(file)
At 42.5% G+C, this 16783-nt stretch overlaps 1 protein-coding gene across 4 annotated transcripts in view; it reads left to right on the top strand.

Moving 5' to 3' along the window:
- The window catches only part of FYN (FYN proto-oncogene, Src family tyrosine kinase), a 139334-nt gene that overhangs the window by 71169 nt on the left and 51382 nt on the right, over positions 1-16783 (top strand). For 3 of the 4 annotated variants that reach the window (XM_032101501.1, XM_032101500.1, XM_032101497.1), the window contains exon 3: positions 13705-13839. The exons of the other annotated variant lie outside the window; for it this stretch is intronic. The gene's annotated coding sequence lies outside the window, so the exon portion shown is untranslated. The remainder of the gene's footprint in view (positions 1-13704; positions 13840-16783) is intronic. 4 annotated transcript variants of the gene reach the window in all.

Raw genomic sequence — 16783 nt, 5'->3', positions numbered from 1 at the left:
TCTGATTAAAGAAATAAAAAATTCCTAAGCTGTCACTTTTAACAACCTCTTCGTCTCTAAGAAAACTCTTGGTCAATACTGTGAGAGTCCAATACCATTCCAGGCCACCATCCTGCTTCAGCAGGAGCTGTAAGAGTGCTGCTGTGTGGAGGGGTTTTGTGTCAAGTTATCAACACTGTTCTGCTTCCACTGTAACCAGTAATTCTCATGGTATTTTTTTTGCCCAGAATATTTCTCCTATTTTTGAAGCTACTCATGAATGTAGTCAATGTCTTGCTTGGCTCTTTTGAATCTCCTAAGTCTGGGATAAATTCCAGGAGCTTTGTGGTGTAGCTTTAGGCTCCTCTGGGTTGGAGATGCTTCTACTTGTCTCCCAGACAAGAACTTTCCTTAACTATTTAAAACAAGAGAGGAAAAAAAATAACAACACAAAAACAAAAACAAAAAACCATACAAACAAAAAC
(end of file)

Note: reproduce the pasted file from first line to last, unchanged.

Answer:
At 42.5% G+C, this 16783-nt stretch overlaps 1 protein-coding gene across 4 annotated transcripts in view; it reads left to right on the top strand.

Moving 5' to 3' along the window:
- The window catches only part of FYN (FYN proto-oncogene, Src family tyrosine kinase), a 139334-nt gene that overhangs the window by 71169 nt on the left and 51382 nt on the right, over positions 1-16783 (top strand). For 3 of the 4 annotated variants that reach the window (XM_032101501.1, XM_032101500.1, XM_032101497.1), the window contains exon 3: positions 13705-13839. The exons of the other annotated variant lie outside the window; for it this stretch is intronic. The gene's annotated coding sequence lies outside the window, so the exon portion shown is untranslated. The remainder of the gene's footprint in view (positions 1-13704; positions 13840-16783) is intronic. 4 annotated transcript variants of the gene reach the window in all.

Raw genomic sequence — 16783 nt, 5'->3', positions numbered from 1 at the left:
TCTGATTAAAGAAATAAAAAATTCCTAAGCTGTCACTTTTAACAACCTCTTCGTCTCTAAGAAAACTCTTGGTCAATACTGTGAGAGTCCAATACCATTCCAGGCCACCATCCTGCTTCAGCAGGAGCTGTAAGAGTGCTGCTGTGTGGAGGGGTTTTGTGTCAAGTTATCAACACTGTTCTGCTTCCACTGTAACCAGTAATTCTCATGGTATTTTTTTTGCCCAGAATATTTCTCCTATTTTTGAAGCTACTCATGAATGTAGTCAATGTCTTGCTTGGCTCTTTTGAATCTCCTAAGTCTGGGATAAATTCCAGGAGCTTTGTGGTGTAGCTTTAGGCTCCTCTGGGTTGGAGATGCTTCTACTTGTCTCCCAGACAAGAACTTTCCTTAACTATTTAAAACAAGAGAGGAAAAAAAATAACAACACAAAAACAAAAACAAAAAACCATACAAACAAAAAC